Prince frankfurt

The party mood was there. And when the first lights were lit and Prince showed up in a huge American pink cabrio the crowd just went mad. “Housequake” was one the first songs, a true earthquake of rhythm assisted by Prince’s guitar riffs and the powerful drums of Sheila E., the sexy drummer who would drive the crowd mad for the duration of the concert with her power drumming. There we were dancing in a concert by a black funk star with all the typical elements of a rock concert, from the riffs to the drumming. This explained to a great extent the huge diversity of the crowd. In 1988 Prince’s was at its peak and in ten years he had released his best and grooviest songs, a bit like the late David Bowie who passed away this year and whose main body of work was composed also in one decade. Prince’s first album was released in 1978 and recognistion would come one year after with his new LP and the track “I feel for you”, a song later covered by Chaka Khan in 1984.  But the record that set the tone and fired him to stardom was “1999”, released in 1982 and which featured the powerful song “1999”, one of his best tunes ever. Two years after “Purple Rain” was there and did the rest, consolidating his career thanks to the powerful “Let’s Go Crazy” and “When Doves Cry”, and notably “Purple Rain” the song most people remember by this small prince from Minneapolis. The man was unstoppable and one year after more was to come under the form of great hits, contained in the album “Around the world in a Day”: “Pop Life”, “Raspberry Beret”, “Around the “World in a Day” and “Tamborine”. In 1986 another big hit would catapult him once again to stardom. “Parade” had just been launched and “Kiss” was the song being aired everywhere, a song and a video clip of overt sexiness no one could be indifferent to. “Girls and Boys”, both sexy and daring was another, along with the beautiful “Sometimes snows in April” the sentence used as headline by most of the world media to report his tragic passing this April. Death was also a sad reality in the mid-eighties as thousands died from a disease with a little name. This was the motto for “Sign of the times” from the eponymous album launched in 1987 and his most coherent album featuring some of his best songs from “Starfish and Coffee” to “Sign of the Times” through “The Cross” or “If I was your girlfriend”, just to name a few. In 1988 he launched “Lovesexy”, the album he was promoting at this concert in Frankfurt. But most of the people had been drawn to this stadium to listen to the magnificent “Sign of the Times” and to the the great body of work he had released from 1978 to 1988. Prince died yesterday at the age of 57 and the whole world acclaims him as one of the best artists ever in modern music. I saw him live after this but this German gig will remain in forever in my memory – I had seen the huge small artist at the peak of his career.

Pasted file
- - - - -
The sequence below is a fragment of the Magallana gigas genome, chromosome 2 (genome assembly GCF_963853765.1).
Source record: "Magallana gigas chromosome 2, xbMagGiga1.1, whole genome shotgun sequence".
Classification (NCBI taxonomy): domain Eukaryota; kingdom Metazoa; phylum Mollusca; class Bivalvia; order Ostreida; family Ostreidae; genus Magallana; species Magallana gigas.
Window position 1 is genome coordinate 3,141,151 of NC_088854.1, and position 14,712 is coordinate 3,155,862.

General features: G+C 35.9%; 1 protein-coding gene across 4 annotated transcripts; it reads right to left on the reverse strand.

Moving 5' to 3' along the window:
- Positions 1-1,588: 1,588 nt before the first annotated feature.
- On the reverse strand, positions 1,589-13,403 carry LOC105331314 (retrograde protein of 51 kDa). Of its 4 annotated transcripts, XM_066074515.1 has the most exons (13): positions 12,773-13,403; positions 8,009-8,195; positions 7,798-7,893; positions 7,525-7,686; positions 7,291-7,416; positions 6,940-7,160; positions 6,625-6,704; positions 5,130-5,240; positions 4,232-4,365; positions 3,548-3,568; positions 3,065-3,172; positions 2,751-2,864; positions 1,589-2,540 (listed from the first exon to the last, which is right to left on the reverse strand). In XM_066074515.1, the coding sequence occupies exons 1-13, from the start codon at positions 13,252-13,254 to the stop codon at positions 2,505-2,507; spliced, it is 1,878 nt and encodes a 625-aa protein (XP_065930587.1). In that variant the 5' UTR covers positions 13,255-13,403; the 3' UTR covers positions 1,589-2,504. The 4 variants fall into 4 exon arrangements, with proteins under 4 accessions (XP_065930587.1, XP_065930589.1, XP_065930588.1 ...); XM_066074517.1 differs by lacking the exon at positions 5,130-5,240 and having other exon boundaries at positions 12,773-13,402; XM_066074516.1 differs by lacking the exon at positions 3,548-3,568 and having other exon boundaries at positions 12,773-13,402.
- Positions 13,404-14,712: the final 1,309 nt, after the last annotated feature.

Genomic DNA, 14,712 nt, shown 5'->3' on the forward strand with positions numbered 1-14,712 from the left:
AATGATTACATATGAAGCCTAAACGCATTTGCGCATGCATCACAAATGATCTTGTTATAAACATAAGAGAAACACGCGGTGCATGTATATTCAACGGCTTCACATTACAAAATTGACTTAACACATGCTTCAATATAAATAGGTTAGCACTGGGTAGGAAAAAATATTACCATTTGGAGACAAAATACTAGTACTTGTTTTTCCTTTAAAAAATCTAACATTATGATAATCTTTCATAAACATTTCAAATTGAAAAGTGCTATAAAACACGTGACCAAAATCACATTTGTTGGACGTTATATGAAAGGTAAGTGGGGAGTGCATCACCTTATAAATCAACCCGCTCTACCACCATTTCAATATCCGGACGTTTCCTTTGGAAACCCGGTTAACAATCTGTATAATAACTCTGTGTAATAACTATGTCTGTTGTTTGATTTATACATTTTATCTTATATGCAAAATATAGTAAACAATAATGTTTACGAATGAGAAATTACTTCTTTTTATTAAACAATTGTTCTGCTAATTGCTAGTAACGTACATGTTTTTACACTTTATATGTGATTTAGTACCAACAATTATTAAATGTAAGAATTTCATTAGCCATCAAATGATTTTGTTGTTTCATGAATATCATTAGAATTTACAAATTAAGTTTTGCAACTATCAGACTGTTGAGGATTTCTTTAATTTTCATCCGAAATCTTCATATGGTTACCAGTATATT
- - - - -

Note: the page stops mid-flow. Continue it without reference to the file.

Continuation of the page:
Carlos Tomé Sousa